Why luxury means more than one thing in China


China's wealthy have been buoying luxury brands for years, with high-end Western retailers like Louis Vuitton, Gucci and Burberry touting their wares across the upmarket shopping districts of Shanghai and Beijing.

But China's just seen the steepest cut-back on spending in at least five years, according to a survey by the Hurun Report - rather bad news for the brands that have bet their growth on the country.

The loss of shopping appetite comes as the Chinese government clamps down on corruption and gifting, along with growing tastes for overseas shopping which means customers can avoid consumption taxes on luxury goods as high as 40 per cent.

Moreover, the number of wealthy Chinese staying in the country is shrinking. One in three high net worth people has left or is planning to leave.

Speaking to Reuters, Ruper Hoogewerf, Hurun Report founder and chief researcher said:

In terms of traditional luxury - leathers, accessories, watches - this year is going to be flat if not a little bit down.

For luxuries like tea, healthcare, even education, we are still looking at a booming market.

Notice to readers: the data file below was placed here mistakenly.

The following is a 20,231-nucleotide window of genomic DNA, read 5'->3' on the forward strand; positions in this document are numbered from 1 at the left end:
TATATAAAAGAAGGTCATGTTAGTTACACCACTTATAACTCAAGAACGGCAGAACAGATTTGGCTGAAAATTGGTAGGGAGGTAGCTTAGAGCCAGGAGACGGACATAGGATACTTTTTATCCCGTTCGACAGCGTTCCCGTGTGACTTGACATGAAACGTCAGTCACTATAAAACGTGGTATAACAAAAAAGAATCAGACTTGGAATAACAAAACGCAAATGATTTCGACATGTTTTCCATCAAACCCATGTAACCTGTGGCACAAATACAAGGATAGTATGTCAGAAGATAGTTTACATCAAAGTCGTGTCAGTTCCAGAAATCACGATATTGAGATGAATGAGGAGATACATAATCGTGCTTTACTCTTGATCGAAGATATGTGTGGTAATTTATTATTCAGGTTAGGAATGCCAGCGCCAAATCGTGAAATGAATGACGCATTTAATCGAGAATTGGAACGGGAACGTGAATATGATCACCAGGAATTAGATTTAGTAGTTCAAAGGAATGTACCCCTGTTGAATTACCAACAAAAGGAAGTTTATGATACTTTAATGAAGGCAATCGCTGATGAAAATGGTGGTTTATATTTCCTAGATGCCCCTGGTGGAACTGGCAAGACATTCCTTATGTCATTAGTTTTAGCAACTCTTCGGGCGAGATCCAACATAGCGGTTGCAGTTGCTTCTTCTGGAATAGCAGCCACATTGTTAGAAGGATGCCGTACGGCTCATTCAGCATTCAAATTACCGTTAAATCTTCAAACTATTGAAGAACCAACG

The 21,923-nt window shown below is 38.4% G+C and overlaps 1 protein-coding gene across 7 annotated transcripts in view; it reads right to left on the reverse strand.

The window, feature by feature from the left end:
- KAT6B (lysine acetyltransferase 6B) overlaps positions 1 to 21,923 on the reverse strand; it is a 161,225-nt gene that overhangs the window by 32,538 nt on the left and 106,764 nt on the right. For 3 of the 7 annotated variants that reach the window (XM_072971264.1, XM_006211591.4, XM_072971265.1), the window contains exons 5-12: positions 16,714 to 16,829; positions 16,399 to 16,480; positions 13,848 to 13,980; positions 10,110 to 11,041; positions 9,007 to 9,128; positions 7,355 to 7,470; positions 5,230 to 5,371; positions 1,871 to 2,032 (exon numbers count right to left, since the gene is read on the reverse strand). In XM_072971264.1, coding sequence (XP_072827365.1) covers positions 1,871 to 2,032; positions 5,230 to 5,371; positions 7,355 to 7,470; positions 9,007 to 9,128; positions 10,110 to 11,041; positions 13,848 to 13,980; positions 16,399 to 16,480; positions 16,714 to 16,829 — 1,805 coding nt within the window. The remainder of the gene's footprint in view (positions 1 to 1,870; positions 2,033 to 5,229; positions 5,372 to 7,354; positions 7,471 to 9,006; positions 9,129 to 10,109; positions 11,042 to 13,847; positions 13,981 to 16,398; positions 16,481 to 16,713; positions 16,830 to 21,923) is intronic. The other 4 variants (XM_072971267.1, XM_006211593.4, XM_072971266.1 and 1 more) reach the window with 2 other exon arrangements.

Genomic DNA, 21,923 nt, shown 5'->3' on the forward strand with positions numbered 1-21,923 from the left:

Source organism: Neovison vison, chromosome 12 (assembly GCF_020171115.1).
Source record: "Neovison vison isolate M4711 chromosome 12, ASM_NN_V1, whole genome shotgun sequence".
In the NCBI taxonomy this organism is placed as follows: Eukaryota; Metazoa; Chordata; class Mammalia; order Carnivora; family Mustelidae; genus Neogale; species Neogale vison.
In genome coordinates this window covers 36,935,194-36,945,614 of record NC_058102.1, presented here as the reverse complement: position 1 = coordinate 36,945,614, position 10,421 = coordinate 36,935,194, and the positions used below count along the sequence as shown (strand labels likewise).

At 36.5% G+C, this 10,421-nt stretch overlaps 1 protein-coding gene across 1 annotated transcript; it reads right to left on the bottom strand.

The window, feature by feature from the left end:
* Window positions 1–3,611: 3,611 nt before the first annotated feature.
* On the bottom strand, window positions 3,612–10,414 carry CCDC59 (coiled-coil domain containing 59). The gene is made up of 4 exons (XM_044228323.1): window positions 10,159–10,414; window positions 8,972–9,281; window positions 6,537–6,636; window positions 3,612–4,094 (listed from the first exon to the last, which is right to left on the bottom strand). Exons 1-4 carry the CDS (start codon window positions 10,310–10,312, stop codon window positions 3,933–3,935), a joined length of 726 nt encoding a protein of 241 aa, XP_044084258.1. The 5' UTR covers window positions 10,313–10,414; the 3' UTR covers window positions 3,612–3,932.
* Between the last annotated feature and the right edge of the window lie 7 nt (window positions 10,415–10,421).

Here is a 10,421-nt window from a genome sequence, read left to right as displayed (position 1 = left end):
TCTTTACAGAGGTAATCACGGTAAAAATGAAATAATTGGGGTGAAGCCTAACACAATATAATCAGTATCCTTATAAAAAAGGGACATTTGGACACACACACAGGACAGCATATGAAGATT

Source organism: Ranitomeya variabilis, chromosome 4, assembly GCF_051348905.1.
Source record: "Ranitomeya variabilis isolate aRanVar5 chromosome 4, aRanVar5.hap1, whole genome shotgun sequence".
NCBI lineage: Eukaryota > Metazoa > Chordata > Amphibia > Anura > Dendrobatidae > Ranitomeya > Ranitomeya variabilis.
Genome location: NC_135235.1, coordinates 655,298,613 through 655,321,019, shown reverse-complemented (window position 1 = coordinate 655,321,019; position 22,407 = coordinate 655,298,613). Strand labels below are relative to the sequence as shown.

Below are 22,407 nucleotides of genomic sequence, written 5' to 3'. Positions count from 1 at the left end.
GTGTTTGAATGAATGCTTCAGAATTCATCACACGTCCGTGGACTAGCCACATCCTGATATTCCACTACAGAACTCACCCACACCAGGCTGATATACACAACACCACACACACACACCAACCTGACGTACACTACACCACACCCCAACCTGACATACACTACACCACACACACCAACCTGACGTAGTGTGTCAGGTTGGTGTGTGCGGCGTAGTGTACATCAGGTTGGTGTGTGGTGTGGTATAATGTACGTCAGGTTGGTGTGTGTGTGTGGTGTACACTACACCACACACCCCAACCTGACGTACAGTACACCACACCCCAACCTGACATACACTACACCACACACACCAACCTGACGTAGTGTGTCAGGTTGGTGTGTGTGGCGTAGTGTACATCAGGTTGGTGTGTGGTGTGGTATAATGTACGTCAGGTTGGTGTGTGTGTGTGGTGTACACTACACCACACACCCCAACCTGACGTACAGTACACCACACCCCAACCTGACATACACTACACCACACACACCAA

Cartier jewellery and IWC watchmaker Richemont said last week that weakening Asian demand saw sales to slower-than-expected in the third quarter.

And LVMH (Moet Hennessey, Luis Vuitton), the largest luxury goods group in the world, saw slowing sales across 2013, dragged down by China.

However, Burberry, which reported its third quarter results yesterday, saw double-digit growth in Asia Pacific - led by China. It doesn't seem to have been hurt in the same way as Cartier.

This might be because Burberry is significantly cheaper than Cartier.

Here's an example: a Burberry bracelet will set you back around £350 to 500. A similar item from Cartier starts at £5,000, sliding up to £30,000 within one collection.

China may well be seeing the emergence of a clearer, mid- high-end market - affluent customers willing to spend hundreds, but not thousands. There's luxury, and then there's luxury.

While high-end luxury is suffering as those that still want the priciest stuff are going abroad to buy, well-regarded designer brands that are expensive (but perhaps a twentieth of those further along the spectrum) are still attracting customers.